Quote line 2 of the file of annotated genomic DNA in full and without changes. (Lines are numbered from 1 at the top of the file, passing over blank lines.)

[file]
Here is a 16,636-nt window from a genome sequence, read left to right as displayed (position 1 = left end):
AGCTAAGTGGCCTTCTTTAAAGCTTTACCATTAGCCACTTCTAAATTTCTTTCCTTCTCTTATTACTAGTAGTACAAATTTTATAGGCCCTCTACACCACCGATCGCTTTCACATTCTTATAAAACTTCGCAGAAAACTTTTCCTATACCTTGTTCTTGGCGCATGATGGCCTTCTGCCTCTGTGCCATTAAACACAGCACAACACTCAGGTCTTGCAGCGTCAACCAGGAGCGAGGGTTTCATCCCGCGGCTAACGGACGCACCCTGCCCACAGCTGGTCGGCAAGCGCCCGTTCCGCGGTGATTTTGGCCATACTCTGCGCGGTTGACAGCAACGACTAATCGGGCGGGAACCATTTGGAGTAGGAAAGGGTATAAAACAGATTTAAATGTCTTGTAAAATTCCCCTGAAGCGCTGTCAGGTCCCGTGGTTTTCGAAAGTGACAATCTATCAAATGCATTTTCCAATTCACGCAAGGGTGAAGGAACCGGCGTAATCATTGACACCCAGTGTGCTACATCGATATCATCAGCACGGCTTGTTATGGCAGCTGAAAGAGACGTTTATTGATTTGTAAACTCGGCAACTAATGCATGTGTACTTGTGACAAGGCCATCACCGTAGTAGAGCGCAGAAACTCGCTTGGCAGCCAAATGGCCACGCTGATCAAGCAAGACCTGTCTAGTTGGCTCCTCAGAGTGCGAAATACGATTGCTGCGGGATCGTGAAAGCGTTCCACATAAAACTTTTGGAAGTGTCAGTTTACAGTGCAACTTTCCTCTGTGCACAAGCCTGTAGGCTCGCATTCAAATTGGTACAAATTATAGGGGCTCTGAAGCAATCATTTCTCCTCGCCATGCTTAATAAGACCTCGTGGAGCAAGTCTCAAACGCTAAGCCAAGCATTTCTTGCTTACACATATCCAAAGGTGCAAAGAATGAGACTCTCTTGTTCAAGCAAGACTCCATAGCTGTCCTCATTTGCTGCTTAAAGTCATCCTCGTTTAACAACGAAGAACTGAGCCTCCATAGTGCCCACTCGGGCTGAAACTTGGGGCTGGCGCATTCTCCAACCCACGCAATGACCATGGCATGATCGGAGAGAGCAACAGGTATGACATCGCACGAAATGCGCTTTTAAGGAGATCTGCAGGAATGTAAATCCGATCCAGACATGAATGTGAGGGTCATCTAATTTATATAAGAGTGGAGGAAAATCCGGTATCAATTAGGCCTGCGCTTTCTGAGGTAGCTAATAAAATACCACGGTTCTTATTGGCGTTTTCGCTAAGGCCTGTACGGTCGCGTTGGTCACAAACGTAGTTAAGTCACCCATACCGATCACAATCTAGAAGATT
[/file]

AGCTAAGTGGCCTTCTTTAAAGCTTTACCATTAGCCACTTCTAAATTTCTTTCCTTCTCTTATTACTAGTAGTACAAATTTTATAGGCCCTCTACACCACCGATCGCTTTCACATTCTTATAAAACTTCGCAGAAAACTTTTCCTATACCTTGTTCTTGGCGCATGATGGCCTTCTGCCTCTGTGCCATTAAACACAGCACAACACTCAGGTCTTGCAGCGTCAACCAGGAGCGAGGGTTTCATCCCGCGGCTAACGGACGCACCCTGCCCACAGCTGGTCGGCAAGCGCCCGTTCCGCGGTGATTTTGGCCATACTCTGCGCGGTTGACAGCAACGACTAATCGGGCGGGAACCATTTGGAGTAGGAAAGGGTATAAAACAGATTTAAATGTCTTGTAAAATTCCCCTGAAGCGCTGTCAGGTCCCGTGGTTTTCGAAAGTGACAATCTATCAAATGCATTTTCCAATTCACGCAAGGGTGAAGGAACCGGCGTAATCATTGACACCCAGTGTGCTACATCGATATCATCAGCACGGCTTGTTATGGCAGCTGAAAGAGACGTTTATTGATTTGTAAACTCGGCAACTAATGCATGTGTACTTGTGACAAGGCCATCACCGTAGTAGAGCGCAGAAACTCGCTTGGCAGCCAAATGGCCACGCTGATCAAGCAAGACCTGTCTAGTTGGCTCCTCAGAGTGCGAAATACGATTGCTGCGGGATCGTGAAAGCGTTCCACATAAAACTTTTGGAAGTGTCAGTTTACAGTGCAACTTTCCTCTGTGCACAAGCCTGTAGGCTCGCATTCAAATTGGTACAAATTATAGGGGCTCTGAAGCAATCATTTCTCCTCGCCATGCTTAATAAGACCTCGTGGAGCAAGTCTCAAACGCTAAGCCAAGCATTTCTTGCTTACACATATCCAAAGGTGCAAAGAATGAGACTCTCTTGTTCAAGCAAGACTCCATAGCTGTCCTCATTTGCTGCTTAAAGTCATCCTCGTTTAACAACGAAGAACTGAGCCTCCATAGTGCCCACTCGGGCTGAAACTTGGGGCTGGCGCATTCTCCAACCCACGCAATGACCATGGCATGATCGGAGAGAGCAACAGGTATGACATCGCACGAAATGCGCTTTTAAGGAGATCTGCAGGAATGTAAATCCGATCCAGACATGAATGTGAGGGTCATCTAATTTATATAAGAGTGGAGGAAAATCCGGTATCAATTAGGCCTGCGCTTTCTGAGGTAGCTAATAAAATACCACGGTTCTTATTGGCGTTTTCGCTAAGGCCTGTACGGTCGCGTTGGTCACAAACGTAGTTAAGTCACCCATACCGATCACAATCTAGAAGATT